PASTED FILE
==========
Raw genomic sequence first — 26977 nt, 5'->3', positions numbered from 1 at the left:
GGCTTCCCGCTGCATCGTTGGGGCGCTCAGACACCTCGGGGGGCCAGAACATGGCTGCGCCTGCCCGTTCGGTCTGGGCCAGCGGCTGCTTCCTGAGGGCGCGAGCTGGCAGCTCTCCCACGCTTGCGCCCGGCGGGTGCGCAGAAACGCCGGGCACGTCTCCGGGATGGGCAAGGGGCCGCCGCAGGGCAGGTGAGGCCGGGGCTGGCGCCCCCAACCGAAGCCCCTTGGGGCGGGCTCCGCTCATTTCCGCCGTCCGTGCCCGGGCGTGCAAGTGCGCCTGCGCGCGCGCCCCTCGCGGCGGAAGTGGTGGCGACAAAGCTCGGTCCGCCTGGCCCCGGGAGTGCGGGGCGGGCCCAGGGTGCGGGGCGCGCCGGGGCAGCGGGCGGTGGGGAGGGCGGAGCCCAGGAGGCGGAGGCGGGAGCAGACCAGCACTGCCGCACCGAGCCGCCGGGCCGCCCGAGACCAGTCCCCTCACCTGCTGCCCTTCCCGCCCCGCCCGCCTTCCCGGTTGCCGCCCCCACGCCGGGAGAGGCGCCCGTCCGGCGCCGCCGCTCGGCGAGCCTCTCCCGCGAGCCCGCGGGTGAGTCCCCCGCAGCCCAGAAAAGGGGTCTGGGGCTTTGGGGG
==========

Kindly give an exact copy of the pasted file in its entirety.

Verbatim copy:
Raw genomic sequence first — 26977 nt, 5'->3', positions numbered from 1 at the left:
GGCTTCCCGCTGCATCGTTGGGGCGCTCAGACACCTCGGGGGGCCAGAACATGGCTGCGCCTGCCCGTTCGGTCTGGGCCAGCGGCTGCTTCCTGAGGGCGCGAGCTGGCAGCTCTCCCACGCTTGCGCCCGGCGGGTGCGCAGAAACGCCGGGCACGTCTCCGGGATGGGCAAGGGGCCGCCGCAGGGCAGGTGAGGCCGGGGCTGGCGCCCCCAACCGAAGCCCCTTGGGGCGGGCTCCGCTCATTTCCGCCGTCCGTGCCCGGGCGTGCAAGTGCGCCTGCGCGCGCGCCCCTCGCGGCGGAAGTGGTGGCGACAAAGCTCGGTCCGCCTGGCCCCGGGAGTGCGGGGCGGGCCCAGGGTGCGGGGCGCGCCGGGGCAGCGGGCGGTGGGGAGGGCGGAGCCCAGGAGGCGGAGGCGGGAGCAGACCAGCACTGCCGCACCGAGCCGCCGGGCCGCCCGAGACCAGTCCCCTCACCTGCTGCCCTTCCCGCCCCGCCCGCCTTCCCGGTTGCCGCCCCCACGCCGGGAGAGGCGCCCGTCCGGCGCCGCCGCTCGGCGAGCCTCTCCCGCGAGCCCGCGGGTGAGTCCCCCGCAGCCCAGAAAAGGGGTCTGGGGCTTTGGGGG